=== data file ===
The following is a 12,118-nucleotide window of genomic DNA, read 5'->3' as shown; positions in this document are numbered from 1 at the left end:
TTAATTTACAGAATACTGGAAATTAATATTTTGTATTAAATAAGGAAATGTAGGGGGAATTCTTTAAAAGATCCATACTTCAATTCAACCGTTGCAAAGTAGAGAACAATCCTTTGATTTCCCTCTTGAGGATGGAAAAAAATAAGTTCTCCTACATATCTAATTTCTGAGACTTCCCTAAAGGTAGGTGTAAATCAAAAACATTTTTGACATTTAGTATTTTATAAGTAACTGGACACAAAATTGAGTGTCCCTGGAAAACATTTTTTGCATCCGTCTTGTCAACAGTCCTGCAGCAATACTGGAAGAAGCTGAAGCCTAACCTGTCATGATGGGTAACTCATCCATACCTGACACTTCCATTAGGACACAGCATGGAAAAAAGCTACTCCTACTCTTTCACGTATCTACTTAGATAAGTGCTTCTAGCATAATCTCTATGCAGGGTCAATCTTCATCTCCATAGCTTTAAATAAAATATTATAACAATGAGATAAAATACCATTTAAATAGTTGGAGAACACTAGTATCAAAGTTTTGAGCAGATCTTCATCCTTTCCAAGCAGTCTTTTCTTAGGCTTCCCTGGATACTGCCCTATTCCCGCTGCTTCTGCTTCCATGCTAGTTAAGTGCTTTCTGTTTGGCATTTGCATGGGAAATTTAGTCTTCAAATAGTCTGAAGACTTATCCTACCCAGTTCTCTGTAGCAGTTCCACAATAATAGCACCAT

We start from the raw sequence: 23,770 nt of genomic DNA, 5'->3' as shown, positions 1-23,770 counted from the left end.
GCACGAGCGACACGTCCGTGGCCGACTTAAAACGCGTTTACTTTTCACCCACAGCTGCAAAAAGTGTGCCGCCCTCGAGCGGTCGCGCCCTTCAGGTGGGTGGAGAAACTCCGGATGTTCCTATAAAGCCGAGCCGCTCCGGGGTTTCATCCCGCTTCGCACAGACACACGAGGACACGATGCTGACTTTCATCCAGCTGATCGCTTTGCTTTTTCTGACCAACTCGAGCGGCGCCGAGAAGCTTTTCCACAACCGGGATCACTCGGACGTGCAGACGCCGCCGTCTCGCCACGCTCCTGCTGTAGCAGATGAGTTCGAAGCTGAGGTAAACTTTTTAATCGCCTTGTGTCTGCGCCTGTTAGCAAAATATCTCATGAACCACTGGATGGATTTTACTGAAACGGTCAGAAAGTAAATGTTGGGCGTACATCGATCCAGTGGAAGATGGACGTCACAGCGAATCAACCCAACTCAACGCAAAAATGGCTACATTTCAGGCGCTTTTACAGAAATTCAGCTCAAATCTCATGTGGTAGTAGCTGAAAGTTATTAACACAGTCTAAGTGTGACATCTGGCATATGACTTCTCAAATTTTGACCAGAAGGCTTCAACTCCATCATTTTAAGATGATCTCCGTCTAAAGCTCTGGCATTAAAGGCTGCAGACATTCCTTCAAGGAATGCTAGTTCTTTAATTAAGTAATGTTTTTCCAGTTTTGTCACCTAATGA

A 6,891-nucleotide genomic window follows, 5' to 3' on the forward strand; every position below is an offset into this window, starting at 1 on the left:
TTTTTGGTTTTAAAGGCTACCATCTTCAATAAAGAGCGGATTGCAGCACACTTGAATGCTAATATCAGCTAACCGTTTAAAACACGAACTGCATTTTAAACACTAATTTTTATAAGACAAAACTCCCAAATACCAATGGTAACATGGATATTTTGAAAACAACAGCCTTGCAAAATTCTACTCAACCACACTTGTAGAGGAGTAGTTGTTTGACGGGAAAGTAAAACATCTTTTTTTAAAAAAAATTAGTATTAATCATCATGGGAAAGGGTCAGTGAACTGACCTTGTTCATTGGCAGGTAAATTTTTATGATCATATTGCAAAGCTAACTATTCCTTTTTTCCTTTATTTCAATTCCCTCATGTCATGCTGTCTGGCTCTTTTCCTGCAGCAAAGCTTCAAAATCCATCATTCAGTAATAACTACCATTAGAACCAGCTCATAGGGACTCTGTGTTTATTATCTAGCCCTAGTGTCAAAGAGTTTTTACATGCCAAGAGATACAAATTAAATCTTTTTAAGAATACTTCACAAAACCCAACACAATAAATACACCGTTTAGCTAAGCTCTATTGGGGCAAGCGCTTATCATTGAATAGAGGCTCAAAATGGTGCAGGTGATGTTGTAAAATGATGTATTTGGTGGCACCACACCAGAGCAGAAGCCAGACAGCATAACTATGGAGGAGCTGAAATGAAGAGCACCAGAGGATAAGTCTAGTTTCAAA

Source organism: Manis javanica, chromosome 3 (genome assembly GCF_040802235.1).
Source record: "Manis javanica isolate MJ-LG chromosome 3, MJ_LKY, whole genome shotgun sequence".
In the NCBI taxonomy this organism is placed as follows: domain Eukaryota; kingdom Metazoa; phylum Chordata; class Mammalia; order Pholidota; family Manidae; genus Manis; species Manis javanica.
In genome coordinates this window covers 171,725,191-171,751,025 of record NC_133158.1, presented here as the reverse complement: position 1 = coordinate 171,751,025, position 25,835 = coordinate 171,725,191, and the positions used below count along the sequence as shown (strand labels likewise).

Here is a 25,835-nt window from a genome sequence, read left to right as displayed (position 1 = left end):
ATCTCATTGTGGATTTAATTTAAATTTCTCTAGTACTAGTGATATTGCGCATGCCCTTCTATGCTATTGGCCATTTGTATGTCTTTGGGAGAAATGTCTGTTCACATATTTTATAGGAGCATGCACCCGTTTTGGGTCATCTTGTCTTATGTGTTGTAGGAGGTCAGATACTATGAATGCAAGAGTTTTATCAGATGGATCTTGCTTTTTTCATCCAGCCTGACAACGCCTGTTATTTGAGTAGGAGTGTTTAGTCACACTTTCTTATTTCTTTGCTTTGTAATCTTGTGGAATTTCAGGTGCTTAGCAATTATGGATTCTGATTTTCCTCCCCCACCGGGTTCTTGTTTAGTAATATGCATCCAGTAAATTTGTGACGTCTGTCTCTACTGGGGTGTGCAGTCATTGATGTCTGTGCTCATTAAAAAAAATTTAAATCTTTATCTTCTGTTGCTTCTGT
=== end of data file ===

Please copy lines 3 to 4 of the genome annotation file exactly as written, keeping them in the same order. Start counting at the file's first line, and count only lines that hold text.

We start from the raw sequence: 23,770 nt of genomic DNA, 5'->3' as shown, positions 1-23,770 counted from the left end.
GCACGAGCGACACGTCCGTGGCCGACTTAAAACGCGTTTACTTTTCACCCACAGCTGCAAAAAGTGTGCCGCCCTCGAGCGGTCGCGCCCTTCAGGTGGGTGGAGAAACTCCGGATGTTCCTATAAAGCCGAGCCGCTCCGGGGTTTCATCCCGCTTCGCACAGACACACGAGGACACGATGCTGACTTTCATCCAGCTGATCGCTTTGCTTTTTCTGACCAACTCGAGCGGCGCCGAGAAGCTTTTCCACAACCGGGATCACTCGGACGTGCAGACGCCGCCGTCTCGCCACGCTCCTGCTGTAGCAGATGAGTTCGAAGCTGAGGTAAACTTTTTAATCGCCTTGTGTCTGCGCCTGTTAGCAAAATATCTCATGAACCACTGGATGGATTTTACTGAAACGGTCAGAAAGTAAATGTTGGGCGTACATCGATCCAGTGGAAGATGGACGTCACAGCGAATCAACCCAACTCAACGCAAAAATGGCTACATTTCAGGCGCTTTTACAGAAATTCAGCTCAAATCTCATGTGGTAGTAGCTGAAAGTTATTAACACAGTCTAAGTGTGACATCTGGCATATGACTTCTCAAATTTTGACCAGAAGGCTTCAACTCCATCATTTTAAGATGATCTCCGTCTAAAGCTCTGGCATTAAAGGCTGCAGACATTCCTTCAAGGAATGCTAGTTCTTTAATTAAGTAATGTTTTTCCAGTTTTGTCACCTAATGA